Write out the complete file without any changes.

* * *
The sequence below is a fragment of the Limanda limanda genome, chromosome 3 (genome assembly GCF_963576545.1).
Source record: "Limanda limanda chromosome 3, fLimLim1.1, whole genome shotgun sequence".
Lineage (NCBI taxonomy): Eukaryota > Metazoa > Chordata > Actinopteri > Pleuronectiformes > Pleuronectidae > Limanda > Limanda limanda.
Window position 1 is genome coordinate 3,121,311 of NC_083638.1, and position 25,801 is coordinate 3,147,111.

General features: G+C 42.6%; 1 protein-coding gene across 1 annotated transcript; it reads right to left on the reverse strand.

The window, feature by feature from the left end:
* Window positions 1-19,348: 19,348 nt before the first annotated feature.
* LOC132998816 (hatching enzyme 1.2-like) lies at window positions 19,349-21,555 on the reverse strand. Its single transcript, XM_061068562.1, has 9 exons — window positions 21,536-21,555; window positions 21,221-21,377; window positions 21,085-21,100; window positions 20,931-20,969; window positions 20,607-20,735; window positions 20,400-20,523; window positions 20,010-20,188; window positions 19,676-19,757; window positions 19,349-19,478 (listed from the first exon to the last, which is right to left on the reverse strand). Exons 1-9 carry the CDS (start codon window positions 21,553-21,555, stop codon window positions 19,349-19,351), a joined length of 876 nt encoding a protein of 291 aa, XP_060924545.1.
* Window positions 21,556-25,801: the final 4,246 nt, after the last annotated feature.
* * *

The sequence below is a fragment of the Limanda limanda genome, chromosome 3 (genome assembly GCF_963576545.1).
Source record: "Limanda limanda chromosome 3, fLimLim1.1, whole genome shotgun sequence".
Lineage (NCBI taxonomy): Eukaryota > Metazoa > Chordata > Actinopteri > Pleuronectiformes > Pleuronectidae > Limanda > Limanda limanda.
Window position 1 is genome coordinate 3,121,311 of NC_083638.1, and position 25,801 is coordinate 3,147,111.

General features: G+C 42.6%; 1 protein-coding gene across 1 annotated transcript; it reads right to left on the reverse strand.

The window, feature by feature from the left end:
* Window positions 1-19,348: 19,348 nt before the first annotated feature.
* LOC132998816 (hatching enzyme 1.2-like) lies at window positions 19,349-21,555 on the reverse strand. Its single transcript, XM_061068562.1, has 9 exons — window positions 21,536-21,555; window positions 21,221-21,377; window positions 21,085-21,100; window positions 20,931-20,969; window positions 20,607-20,735; window positions 20,400-20,523; window positions 20,010-20,188; window positions 19,676-19,757; window positions 19,349-19,478 (listed from the first exon to the last, which is right to left on the reverse strand). Exons 1-9 carry the CDS (start codon window positions 21,553-21,555, stop codon window positions 19,349-19,351), a joined length of 876 nt encoding a protein of 291 aa, XP_060924545.1.
* Window positions 21,556-25,801: the final 4,246 nt, after the last annotated feature.